I’ve been debating for a while when would be a good time to publish several of my posts that have been languishing from trips I took back when international travel was still a routine part of my job. As things tentatively start to open up, in those countries at least, perhaps now is a good time to give some airtime to two truly excellent fabric stores in Italy.
Any mention of the ‘p’, ‘c’ or ‘l’ words has been, possibly noticeably, absent from the blog. This is because, despite things looming like a foreboding shadow over everything, it has been very hard to say anything that doesn’t sound trite. Despite this being one event where we are all very much affected, on an individual level, experiences couldn’t be more different. Many fears are common, worries for elderly relatives or distant family, but in other areas the differences couldn’t be starker, from those who are suddenly jobless, to those whose workloads have exploded as a result of recent events.
I feel I am bumbling along in my own way, coddled by a perspective of extreme short-termism. It turns out that deadlines seem to have cracked the issue of viral immunity and remain solid, undefeatable things so I am simply trying to move from one to the other, and be unperturbed by the shrill hysteria of some of the most atrocious science reporting I have ever seen. I don’t know how you persuade (or force) people to report in a coherent and sensible way but, despite science and scientists being in the mainstream news all the time, I’m not sure the gulf between what happens in the lab and today’s byline has ever been bigger. I miss spending time with scientists.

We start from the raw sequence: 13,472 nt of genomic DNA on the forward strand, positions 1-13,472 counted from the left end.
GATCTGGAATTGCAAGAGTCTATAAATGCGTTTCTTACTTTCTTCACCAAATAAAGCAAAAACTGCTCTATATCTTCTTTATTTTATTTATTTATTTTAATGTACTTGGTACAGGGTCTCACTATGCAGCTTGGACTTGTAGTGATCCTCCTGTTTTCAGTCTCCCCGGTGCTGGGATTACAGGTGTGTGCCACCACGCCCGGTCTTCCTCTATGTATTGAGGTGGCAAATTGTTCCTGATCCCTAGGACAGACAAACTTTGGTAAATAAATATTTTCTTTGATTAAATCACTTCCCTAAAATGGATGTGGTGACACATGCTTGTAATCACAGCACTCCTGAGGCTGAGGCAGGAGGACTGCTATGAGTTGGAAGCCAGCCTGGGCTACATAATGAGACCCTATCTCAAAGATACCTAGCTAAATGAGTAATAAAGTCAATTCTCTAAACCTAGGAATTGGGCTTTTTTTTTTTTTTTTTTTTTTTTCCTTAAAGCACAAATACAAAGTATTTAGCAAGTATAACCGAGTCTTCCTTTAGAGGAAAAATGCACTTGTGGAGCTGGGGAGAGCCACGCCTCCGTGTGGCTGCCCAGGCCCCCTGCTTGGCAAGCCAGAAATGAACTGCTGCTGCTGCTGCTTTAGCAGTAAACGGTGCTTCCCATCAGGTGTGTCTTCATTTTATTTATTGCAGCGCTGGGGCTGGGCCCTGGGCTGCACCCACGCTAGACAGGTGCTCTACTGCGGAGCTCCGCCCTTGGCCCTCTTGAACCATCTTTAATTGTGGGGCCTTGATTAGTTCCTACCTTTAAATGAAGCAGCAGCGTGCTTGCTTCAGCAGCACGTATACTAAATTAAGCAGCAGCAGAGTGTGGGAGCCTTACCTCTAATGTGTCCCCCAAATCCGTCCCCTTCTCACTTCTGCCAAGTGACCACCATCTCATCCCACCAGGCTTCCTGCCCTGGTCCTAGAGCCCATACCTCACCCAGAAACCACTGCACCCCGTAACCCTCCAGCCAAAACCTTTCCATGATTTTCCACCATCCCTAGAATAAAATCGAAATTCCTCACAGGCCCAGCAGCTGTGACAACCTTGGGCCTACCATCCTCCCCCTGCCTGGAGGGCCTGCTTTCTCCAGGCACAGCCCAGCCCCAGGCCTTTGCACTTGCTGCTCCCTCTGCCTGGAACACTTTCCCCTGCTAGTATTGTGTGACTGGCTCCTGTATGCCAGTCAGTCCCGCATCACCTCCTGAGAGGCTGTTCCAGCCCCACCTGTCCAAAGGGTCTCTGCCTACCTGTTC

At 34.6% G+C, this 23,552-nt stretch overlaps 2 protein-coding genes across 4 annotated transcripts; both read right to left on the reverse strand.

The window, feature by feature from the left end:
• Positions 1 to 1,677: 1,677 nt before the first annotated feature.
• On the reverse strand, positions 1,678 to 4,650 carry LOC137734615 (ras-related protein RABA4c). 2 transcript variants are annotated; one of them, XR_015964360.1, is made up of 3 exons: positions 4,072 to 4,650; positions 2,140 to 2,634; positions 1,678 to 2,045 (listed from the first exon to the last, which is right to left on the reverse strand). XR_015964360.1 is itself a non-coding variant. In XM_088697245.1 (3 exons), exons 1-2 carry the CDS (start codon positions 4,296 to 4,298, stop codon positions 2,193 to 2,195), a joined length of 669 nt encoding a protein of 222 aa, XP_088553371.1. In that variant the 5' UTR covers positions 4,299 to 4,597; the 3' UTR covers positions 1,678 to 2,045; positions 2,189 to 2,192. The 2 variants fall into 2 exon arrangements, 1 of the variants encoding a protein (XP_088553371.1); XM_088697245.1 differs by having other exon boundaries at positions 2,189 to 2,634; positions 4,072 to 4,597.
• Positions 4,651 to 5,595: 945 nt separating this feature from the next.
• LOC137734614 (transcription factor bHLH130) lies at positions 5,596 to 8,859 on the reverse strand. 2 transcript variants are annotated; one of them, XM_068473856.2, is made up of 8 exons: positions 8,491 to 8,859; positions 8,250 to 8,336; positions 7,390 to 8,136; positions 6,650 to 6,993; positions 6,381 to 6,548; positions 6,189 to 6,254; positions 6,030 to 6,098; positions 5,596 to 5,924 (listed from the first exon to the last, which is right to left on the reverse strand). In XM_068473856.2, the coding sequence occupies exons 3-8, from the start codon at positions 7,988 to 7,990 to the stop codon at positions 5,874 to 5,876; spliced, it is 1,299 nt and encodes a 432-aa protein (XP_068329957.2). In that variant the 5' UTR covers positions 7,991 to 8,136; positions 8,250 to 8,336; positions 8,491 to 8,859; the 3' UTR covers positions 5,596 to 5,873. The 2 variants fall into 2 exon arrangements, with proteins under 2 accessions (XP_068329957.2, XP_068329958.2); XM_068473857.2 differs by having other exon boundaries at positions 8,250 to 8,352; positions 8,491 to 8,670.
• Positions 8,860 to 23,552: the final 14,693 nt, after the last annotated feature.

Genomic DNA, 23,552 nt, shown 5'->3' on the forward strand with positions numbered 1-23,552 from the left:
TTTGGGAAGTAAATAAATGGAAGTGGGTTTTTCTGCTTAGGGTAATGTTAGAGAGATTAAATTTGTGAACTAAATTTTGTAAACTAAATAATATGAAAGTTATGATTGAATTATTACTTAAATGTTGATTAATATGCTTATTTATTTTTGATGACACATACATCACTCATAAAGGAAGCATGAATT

I miss Trieste too. Trieste is one of my favourite places in the world, a majestic mixture of Italian, Austro-Hungarian and Slovenian influences in one beautiful coastal region. Owing to its status as an important seaport, it is a region that has been hotly contested by various powers and flipped ownership quite a few times throughout history.
Articulating what makes Trieste, and surrounding region, quite so magical to me is a tricky thing. I’m not sure if it is my fantastic colleagues I get to work with there, the incredible food (I hesitate to share this recommendation in case I ever can’t get a table but the Hostaria Malcanton will make anyone fall in love with fish and seafood), or the beautiful sea views. It doesn’t matter what time of day you catch the water in, it is just this breath-taking open expanse on the city.
Trieste is something of a cultural hotspot as well – there are regular art exhibitions, a lively programme of theatre and opera. There are some very nice antique shops tucked in the area of the Piazza dell’Unità which also contains many beautiful buildings too. However, what about another important component of city life, the craft shops?
There is somewhere offering hand embroidery classes called Trieste Ricama and is probably an excellent starting point if you’re on the hunt for more specialist things. I have never been myself but they seem to offer the most gorgeous whitework courses. Apparently needlelace originated in Italy in the 16th Century in the form of reticella, and later punto in aria, which are both techniques to make you drool. If you have been, please share your experiences in the comments!